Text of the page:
Jiang Jianqing, chairman of Industrial & Commercial Bank of China Ltd., earned less than 2 percent of Jamie Dimon’s compensation last year while reporting twice the profit of JPMorgan Chase & Co. Instead of a reward, Jiang is poised for a pay cut.
China’s government said last month it will reduce salaries for executives at state-owned companies because “unreasonably high” incomes have become a source of public discontent.
The biggest banks have pledged to implement the plans, part of President Xi Jinping’s campaign to bolster support by tackling government waste and corruption.
The nation’s five largest lenders — ICBC, China Construction Bank Corp., Agricultural Bank of China Ltd., Bank of China Ltd. and Bank of Communications Co. — paid their combined 1.7 million employees an average of 230,300 yuan (US$37,500) in salaries, bonuses and benefits in 2013, according to data compiled from annual reports.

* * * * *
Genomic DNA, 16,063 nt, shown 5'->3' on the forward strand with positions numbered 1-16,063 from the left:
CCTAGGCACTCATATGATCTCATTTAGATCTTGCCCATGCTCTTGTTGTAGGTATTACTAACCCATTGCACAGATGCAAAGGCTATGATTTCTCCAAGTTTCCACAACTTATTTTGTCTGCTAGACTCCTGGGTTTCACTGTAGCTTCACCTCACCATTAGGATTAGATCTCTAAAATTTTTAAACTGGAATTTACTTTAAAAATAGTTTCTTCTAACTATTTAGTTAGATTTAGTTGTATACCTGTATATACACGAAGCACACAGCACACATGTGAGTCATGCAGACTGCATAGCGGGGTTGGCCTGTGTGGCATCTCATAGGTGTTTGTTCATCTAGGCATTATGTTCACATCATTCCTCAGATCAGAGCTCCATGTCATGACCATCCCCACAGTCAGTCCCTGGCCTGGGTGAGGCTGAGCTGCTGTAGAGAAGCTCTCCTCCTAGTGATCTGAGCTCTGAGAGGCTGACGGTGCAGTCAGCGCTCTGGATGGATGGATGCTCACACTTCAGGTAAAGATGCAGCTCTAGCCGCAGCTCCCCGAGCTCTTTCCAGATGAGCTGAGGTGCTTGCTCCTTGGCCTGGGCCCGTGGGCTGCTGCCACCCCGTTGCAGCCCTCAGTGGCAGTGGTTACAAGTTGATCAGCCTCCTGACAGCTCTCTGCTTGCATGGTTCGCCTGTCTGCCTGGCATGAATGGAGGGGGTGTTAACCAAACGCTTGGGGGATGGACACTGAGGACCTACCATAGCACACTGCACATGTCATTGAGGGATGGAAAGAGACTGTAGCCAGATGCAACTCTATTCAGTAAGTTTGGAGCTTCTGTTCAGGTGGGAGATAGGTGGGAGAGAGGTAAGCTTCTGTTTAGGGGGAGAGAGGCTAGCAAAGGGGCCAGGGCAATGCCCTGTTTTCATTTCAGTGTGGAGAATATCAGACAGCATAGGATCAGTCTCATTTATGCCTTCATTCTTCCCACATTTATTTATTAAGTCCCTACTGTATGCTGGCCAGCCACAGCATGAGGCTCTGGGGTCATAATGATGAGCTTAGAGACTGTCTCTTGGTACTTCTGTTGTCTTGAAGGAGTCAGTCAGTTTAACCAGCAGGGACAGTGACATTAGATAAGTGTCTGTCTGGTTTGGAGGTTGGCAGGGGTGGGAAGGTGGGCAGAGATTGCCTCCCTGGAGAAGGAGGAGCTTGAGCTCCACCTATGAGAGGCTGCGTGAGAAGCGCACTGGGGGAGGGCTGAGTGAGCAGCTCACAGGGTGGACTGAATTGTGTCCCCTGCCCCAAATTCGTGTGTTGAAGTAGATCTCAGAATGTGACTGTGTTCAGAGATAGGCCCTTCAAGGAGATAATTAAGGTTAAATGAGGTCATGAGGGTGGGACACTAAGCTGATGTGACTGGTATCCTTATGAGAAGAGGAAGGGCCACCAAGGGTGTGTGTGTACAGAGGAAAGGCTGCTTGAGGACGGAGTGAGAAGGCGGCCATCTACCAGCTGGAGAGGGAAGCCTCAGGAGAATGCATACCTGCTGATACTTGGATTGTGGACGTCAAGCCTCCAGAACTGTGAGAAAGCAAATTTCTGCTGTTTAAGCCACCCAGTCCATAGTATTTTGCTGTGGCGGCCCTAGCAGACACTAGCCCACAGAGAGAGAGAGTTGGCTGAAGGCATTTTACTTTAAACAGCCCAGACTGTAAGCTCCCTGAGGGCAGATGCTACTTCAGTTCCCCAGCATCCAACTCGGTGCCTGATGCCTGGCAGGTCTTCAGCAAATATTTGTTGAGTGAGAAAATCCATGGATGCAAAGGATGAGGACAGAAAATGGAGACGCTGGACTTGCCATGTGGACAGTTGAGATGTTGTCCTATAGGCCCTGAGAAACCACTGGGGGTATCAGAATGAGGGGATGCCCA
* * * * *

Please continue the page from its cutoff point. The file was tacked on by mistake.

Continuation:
That is a large gap compared with foreign firms.
JPMorgan spent an average of US$122,700 in employee salaries and benefits globally, while at HSBC Holdings, the largest European bank, the amount was US$71,400, according to data compiled by Bloomberg.
Jiang, 61, earned 2 million yuan last year in salary, bonus and benefits as head of the world’s biggest bank by assets and profit.
That is equivalent to about US$326,000, or 1.6 percent of the US$20 million in total compensation for Dimon, 58, who is chairman and chief executive of New York-based JPMorgan, the largest US lender by assets.
Agricultural Bank president Zhang Yun said on August 26 that the Beijing-based lender will “unswervingly support and strictly implement” any pay cuts.
Zhang was paid 1.79 million yuan in 2012. His 2013 compensation is yet to be disclosed.
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